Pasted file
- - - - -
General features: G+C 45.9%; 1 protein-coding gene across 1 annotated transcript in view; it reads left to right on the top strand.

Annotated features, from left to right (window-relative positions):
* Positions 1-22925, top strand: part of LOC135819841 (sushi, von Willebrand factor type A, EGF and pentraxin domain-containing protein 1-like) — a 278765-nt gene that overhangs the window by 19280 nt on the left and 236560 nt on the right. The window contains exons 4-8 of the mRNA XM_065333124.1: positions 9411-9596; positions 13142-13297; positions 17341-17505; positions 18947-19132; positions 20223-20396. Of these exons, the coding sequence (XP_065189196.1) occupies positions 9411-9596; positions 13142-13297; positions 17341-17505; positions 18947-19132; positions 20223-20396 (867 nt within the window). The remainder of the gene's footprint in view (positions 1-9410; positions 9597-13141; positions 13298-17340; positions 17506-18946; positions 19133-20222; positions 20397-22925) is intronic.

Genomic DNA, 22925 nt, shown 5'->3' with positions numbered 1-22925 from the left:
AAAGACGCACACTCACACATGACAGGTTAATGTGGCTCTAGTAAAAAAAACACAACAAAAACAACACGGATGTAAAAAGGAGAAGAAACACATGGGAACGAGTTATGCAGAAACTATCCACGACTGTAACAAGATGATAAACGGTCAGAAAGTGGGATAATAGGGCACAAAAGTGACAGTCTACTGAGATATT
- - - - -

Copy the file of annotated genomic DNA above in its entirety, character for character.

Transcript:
General features: G+C 45.9%; 1 protein-coding gene across 1 annotated transcript in view; it reads left to right on the top strand.

Annotated features, from left to right (window-relative positions):
* Positions 1-22925, top strand: part of LOC135819841 (sushi, von Willebrand factor type A, EGF and pentraxin domain-containing protein 1-like) — a 278765-nt gene that overhangs the window by 19280 nt on the left and 236560 nt on the right. The window contains exons 4-8 of the mRNA XM_065333124.1: positions 9411-9596; positions 13142-13297; positions 17341-17505; positions 18947-19132; positions 20223-20396. Of these exons, the coding sequence (XP_065189196.1) occupies positions 9411-9596; positions 13142-13297; positions 17341-17505; positions 18947-19132; positions 20223-20396 (867 nt within the window). The remainder of the gene's footprint in view (positions 1-9410; positions 9597-13141; positions 13298-17340; positions 17506-18946; positions 19133-20222; positions 20397-22925) is intronic.

Genomic DNA, 22925 nt, shown 5'->3' with positions numbered 1-22925 from the left:
AAAGACGCACACTCACACATGACAGGTTAATGTGGCTCTAGTAAAAAAAACACAACAAAAACAACACGGATGTAAAAAGGAGAAGAAACACATGGGAACGAGTTATGCAGAAACTATCCACGACTGTAACAAGATGATAAACGGTCAGAAAGTGGGATAATAGGGCACAAAAGTGACAGTCTACTGAGATATT